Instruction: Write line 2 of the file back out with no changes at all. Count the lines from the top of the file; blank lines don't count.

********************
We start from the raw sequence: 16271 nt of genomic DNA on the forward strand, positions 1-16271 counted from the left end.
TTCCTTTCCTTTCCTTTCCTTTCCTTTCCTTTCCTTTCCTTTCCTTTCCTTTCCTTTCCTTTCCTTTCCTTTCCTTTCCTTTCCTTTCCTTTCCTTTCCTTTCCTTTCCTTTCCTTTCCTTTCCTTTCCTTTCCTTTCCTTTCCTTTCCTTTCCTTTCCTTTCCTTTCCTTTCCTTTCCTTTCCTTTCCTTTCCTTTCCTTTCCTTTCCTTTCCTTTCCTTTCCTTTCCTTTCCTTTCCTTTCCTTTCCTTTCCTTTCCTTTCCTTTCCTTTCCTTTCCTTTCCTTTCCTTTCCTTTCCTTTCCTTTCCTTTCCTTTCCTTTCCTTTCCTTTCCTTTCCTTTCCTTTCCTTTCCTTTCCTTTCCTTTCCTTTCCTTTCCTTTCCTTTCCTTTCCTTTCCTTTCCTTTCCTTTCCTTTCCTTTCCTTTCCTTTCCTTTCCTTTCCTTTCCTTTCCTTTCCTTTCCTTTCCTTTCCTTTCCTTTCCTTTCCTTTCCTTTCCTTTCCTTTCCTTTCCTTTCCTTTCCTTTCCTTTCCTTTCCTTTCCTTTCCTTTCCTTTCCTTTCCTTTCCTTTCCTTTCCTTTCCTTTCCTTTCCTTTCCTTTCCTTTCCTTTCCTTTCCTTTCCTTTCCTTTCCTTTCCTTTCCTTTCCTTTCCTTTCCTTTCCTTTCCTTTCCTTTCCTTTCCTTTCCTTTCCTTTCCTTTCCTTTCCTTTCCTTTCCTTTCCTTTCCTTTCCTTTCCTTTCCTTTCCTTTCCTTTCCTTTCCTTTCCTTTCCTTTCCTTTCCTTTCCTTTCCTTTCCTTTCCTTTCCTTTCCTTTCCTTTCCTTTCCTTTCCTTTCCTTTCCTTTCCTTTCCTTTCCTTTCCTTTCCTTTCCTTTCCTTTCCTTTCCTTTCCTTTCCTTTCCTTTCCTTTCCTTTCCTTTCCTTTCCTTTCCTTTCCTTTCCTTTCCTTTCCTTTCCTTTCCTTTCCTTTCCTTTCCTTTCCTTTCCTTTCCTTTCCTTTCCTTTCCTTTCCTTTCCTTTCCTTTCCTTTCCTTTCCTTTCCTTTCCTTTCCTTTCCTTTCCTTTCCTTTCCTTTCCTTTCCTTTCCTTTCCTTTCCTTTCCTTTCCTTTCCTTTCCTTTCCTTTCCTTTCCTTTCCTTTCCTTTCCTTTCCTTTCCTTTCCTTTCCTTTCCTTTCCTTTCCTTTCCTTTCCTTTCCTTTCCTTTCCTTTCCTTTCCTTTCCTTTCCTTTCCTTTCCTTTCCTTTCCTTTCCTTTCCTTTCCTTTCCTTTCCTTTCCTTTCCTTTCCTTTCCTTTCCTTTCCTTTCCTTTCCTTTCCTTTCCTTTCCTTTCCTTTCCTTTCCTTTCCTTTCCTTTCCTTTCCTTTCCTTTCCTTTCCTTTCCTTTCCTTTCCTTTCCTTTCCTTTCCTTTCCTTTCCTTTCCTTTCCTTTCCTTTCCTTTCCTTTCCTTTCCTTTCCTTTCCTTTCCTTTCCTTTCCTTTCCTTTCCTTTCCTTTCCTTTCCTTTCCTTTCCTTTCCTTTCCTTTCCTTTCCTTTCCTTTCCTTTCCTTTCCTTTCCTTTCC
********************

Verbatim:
TTCCTTTCCTTTCCTTTCCTTTCCTTTCCTTTCCTTTCCTTTCCTTTCCTTTCCTTTCCTTTCCTTTCCTTTCCTTTCCTTTCCTTTCCTTTCCTTTCCTTTCCTTTCCTTTCCTTTCCTTTCCTTTCCTTTCCTTTCCTTTCCTTTCCTTTCCTTTCCTTTCCTTTCCTTTCCTTTCCTTTCCTTTCCTTTCCTTTCCTTTCCTTTCCTTTCCTTTCCTTTCCTTTCCTTTCCTTTCCTTTCCTTTCCTTTCCTTTCCTTTCCTTTCCTTTCCTTTCCTTTCCTTTCCTTTCCTTTCCTTTCCTTTCCTTTCCTTTCCTTTCCTTTCCTTTCCTTTCCTTTCCTTTCCTTTCCTTTCCTTTCCTTTCCTTTCCTTTCCTTTCCTTTCCTTTCCTTTCCTTTCCTTTCCTTTCCTTTCCTTTCCTTTCCTTTCCTTTCCTTTCCTTTCCTTTCCTTTCCTTTCCTTTCCTTTCCTTTCCTTTCCTTTCCTTTCCTTTCCTTTCCTTTCCTTTCCTTTCCTTTCCTTTCCTTTCCTTTCCTTTCCTTTCCTTTCCTTTCCTTTCCTTTCCTTTCCTTTCCTTTCCTTTCCTTTCCTTTCCTTTCCTTTCCTTTCCTTTCCTTTCCTTTCCTTTCCTTTCCTTTCCTTTCCTTTCCTTTCCTTTCCTTTCCTTTCCTTTCCTTTCCTTTCCTTTCCTTTCCTTTCCTTTCCTTTCCTTTCCTTTCCTTTCCTTTCCTTTCCTTTCCTTTCCTTTCCTTTCCTTTCCTTTCCTTTCCTTTCCTTTCCTTTCCTTTCCTTTCCTTTCCTTTCCTTTCCTTTCCTTTCCTTTCCTTTCCTTTCCTTTCCTTTCCTTTCCTTTCCTTTCCTTTCCTTTCCTTTCCTTTCCTTTCCTTTCCTTTCCTTTCCTTTCCTTTCCTTTCCTTTCCTTTCCTTTCCTTTCCTTTCCTTTCCTTTCCTTTCCTTTCCTTTCCTTTCCTTTCCTTTCCTTTCCTTTCCTTTCCTTTCCTTTCCTTTCCTTTCCTTTCCTTTCCTTTCCTTTCCTTTCCTTTCCTTTCCTTTCCTTTCCTTTCCTTTCCTTTCCTTTCCTTTCCTTTCCTTTCCTTTCCTTTCCTTTCCTTTCCTTTCCTTTCCTTTCCTTTCCTTTCCTTTCCTTTCCTTTCCTTTCCTTTCCTTTCCTTTCCTTTCCTTTCCTTTCCTTTCCTTTCCTTTCCTTTCCTTTCCTTTCCTTTCCTTTCCTTTCCTTTCCTTTCCTTTCCTTTCCTTTCCTTTCCTTTCCTTTCCTTTCCTTTCCTTTCCTTTCCTTTCCTTTCCTTTCCTTTCCTTTCCTTTCCTTTCCTTTCCTTTCCTTTCCTTTCCTTTCCTTTCCTTTCCTTTCCTTTCCTTTCCTTTCCTTTCCTTTCCTTTCCTTTCCTTTCCTTTCCTTTCCTTTCCTTTCCTTTCCTTTCCTTTCCTTTCCTTTCCTTTCCTTTCCTTTCCTTTCCTTTCCTTTCCTTTCCTTTCCTTTCCTTTCCTTTCCTTTCCTTTCCTTTCCTTTCCTTTCCTTTCCTTTCCTTTCCTTTCCTTTCC